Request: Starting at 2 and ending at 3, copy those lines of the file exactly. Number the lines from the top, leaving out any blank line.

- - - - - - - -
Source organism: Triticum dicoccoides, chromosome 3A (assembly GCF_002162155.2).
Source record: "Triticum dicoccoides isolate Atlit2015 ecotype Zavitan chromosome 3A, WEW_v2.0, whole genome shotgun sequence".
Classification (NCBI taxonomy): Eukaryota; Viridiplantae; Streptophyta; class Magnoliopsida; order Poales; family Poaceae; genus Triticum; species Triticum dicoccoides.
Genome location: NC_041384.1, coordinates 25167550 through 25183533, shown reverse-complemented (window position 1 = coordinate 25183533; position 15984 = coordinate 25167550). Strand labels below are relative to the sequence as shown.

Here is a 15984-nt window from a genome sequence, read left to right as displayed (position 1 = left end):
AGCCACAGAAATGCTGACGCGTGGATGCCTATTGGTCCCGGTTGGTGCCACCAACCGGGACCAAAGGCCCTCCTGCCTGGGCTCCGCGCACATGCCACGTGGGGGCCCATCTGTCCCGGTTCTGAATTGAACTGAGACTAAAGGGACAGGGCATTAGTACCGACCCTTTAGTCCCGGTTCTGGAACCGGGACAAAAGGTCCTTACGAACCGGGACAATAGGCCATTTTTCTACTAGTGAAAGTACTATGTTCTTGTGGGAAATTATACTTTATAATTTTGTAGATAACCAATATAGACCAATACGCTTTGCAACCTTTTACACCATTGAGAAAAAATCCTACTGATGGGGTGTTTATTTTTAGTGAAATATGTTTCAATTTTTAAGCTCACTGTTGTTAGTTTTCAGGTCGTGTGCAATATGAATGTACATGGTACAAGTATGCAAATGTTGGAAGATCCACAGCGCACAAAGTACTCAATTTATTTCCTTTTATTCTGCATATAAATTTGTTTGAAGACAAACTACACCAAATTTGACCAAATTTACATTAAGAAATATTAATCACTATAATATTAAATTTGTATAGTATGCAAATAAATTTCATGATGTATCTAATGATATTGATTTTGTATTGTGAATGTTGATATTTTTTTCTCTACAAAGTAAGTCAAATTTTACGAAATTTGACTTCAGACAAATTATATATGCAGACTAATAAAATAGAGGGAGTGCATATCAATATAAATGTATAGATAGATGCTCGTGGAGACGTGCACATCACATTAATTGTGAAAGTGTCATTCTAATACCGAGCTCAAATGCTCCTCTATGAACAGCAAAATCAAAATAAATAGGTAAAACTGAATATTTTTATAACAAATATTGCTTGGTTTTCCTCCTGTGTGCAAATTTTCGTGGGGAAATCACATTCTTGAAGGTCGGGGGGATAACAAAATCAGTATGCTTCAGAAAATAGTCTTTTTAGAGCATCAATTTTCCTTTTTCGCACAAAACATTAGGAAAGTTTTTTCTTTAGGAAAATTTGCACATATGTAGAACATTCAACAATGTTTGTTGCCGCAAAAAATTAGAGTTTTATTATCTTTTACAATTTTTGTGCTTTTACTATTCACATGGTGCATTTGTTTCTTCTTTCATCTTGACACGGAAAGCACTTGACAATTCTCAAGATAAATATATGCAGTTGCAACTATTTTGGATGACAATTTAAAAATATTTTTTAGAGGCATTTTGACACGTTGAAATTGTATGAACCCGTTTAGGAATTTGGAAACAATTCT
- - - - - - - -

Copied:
Source record: "Triticum dicoccoides isolate Atlit2015 ecotype Zavitan chromosome 3A, WEW_v2.0, whole genome shotgun sequence".
Classification (NCBI taxonomy): Eukaryota; Viridiplantae; Streptophyta; class Magnoliopsida; order Poales; family Poaceae; genus Triticum; species Triticum dicoccoides.